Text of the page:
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Assumptions: 35mm SLR, 50mm "standard" lens, Ilford FP4 or similar film, capturing daylight scenes with normal colours.

What effects do colour filters have on film photos captured on black & white film? Are they used to balance/equalise tones in the resulting print, change contrast or do they have other applications?

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    \$\begingroup\$ The following question/answer might be of help for context. For film this question/answer could also be helpful \$\endgroup\$ Commented Apr 5, 2013 at 4:15
  • \$\begingroup\$ If you look at the answer by ex-ms to the question What types of filters are there and what's their use? he covers all the coloured filters. They selectively brighten/darken certain colours, for instance a red or orange filter will darken blues and give you more contrast in the sky. \$\endgroup\$
    – MikeW
    Commented Apr 5, 2013 at 4:17
  • \$\begingroup\$ The problem with the excellent answer by ex-ms at photo.stackexchange.com/questions/1872/… is that if I'm looking for information on filters specifically for B&W I might miss the entire question. \$\endgroup\$
    – Michael C
    Commented Apr 5, 2013 at 7:49

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Colour filter let's through the wavelength of the same colour that of the filter, and blocks other wavelengths. If, for example, you have a red filter in front of a lens, then a red rose will show up bright in the photo. In case of black and white film, the red filter passes the light from the rose through onto the film, which is then exposed well for the rose and will look white in the resulting photo. Everything else, if no other red subject around, will appear more or less dark (not black though), so the answer is: red filter increases contrast, but only between red and the rest.

Why is not all the rest just black, if the filter only lets red light go through? Because all colours are a mix of the three main colours, and have a greater or lesser amount of red component innit. Purple flower would show up in the red-filter photo quite nicely but the green grass in the background would appear very dark, as green is blocked by the red filter and never really reaches the film or digital sensor.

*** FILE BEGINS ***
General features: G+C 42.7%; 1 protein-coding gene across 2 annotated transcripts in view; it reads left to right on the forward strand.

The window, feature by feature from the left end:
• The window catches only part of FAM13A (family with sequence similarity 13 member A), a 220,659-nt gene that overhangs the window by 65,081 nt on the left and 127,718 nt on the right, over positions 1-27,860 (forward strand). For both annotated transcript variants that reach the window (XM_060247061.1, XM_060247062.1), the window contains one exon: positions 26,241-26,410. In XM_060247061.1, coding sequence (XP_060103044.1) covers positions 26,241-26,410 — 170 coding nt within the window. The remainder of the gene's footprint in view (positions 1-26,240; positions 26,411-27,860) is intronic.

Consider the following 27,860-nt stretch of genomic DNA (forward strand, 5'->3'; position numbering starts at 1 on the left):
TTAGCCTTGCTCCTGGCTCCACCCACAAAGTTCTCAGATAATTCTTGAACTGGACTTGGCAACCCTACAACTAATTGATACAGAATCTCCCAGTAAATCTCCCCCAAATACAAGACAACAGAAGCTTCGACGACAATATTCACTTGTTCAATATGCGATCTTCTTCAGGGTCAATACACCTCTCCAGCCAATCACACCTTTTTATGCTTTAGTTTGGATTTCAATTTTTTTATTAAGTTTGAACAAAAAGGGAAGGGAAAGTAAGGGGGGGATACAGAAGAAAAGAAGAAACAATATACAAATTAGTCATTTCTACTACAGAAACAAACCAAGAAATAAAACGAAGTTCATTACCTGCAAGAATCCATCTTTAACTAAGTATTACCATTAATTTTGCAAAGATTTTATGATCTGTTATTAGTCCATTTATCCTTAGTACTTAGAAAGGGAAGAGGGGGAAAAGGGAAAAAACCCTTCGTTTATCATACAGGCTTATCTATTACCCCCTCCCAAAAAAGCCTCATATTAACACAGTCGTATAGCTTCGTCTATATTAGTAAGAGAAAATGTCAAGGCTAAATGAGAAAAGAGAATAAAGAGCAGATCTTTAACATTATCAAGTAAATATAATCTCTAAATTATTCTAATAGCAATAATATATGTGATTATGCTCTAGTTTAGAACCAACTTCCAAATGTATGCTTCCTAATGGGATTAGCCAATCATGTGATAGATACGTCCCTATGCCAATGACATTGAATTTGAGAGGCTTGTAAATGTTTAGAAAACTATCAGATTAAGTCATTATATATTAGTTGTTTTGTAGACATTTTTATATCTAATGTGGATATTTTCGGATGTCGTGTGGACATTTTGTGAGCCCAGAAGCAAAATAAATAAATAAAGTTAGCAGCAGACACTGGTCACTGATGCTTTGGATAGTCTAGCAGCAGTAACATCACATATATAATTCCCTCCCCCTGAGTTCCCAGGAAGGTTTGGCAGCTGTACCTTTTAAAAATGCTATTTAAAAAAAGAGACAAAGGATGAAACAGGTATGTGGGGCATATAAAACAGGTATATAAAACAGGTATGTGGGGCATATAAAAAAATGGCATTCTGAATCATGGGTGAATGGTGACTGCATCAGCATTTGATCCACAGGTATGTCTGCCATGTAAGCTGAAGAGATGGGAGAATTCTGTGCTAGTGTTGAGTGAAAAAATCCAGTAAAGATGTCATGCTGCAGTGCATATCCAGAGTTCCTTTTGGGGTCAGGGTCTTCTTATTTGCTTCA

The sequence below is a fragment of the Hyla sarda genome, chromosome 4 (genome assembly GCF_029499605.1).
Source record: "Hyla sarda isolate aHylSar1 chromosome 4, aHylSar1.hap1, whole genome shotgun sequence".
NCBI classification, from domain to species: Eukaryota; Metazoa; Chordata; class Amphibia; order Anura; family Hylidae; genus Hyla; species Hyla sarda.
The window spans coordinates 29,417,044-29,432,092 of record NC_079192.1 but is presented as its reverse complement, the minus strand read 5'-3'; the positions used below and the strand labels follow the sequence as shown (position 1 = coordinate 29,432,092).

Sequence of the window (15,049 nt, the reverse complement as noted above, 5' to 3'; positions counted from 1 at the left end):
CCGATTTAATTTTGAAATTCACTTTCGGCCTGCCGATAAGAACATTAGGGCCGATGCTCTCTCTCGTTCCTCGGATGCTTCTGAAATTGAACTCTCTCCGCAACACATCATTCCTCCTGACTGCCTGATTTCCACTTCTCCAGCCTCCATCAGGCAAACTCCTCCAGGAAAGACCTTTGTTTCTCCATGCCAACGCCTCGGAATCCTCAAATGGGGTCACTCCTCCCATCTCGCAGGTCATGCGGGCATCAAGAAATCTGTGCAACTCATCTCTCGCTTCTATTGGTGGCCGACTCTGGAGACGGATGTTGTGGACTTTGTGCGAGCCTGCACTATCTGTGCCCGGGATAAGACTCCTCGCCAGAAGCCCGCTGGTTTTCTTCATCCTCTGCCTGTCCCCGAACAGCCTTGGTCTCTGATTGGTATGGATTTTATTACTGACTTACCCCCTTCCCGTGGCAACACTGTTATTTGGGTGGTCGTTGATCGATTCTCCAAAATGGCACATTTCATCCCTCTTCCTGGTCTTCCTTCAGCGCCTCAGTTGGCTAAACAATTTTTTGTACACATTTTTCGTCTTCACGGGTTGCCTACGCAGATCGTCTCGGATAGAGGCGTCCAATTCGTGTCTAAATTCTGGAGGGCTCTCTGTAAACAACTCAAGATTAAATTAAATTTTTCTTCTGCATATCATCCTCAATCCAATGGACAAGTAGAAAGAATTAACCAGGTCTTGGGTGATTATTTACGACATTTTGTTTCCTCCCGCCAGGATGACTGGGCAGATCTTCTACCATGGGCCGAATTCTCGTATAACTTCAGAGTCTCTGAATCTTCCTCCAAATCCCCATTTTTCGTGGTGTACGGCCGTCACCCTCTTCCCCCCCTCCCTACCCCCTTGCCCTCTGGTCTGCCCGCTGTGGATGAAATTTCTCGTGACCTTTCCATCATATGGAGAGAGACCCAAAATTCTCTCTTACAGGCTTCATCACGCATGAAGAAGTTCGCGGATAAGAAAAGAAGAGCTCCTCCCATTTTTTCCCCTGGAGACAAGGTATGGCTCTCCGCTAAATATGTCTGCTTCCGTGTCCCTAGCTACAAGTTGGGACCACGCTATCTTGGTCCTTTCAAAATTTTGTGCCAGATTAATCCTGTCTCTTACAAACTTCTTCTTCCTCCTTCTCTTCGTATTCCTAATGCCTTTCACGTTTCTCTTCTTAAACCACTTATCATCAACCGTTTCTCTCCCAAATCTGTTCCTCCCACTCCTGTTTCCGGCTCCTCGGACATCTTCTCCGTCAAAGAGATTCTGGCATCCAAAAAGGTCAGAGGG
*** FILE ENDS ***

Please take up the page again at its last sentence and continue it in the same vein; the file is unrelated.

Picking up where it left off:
It does not really matter what camera you would be using, and if you want to experiment without camera, you can do it with a red lightbulb in a pitchblack dark room. The lightbulb should be of darkroom quality not to lett any unfiltered light out. Items in the room illuminated by the red lamp will appear the same way as in black and white film, although red, because we do see colours. Red items would look highlighted and the rest will be more or less dark. White reflect all wavelenghts and therefore white items in the room will appear about as bright as the red items.

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  • \$\begingroup\$ Thanks for spellcheck. I'm writing on a smartphone and the font is so small that I hardly see what I'm typing. And I forgot the white items showing up high. Often there's not many really white items in the usual outdoors scenery. \$\endgroup\$ Commented Apr 5, 2013 at 4:51

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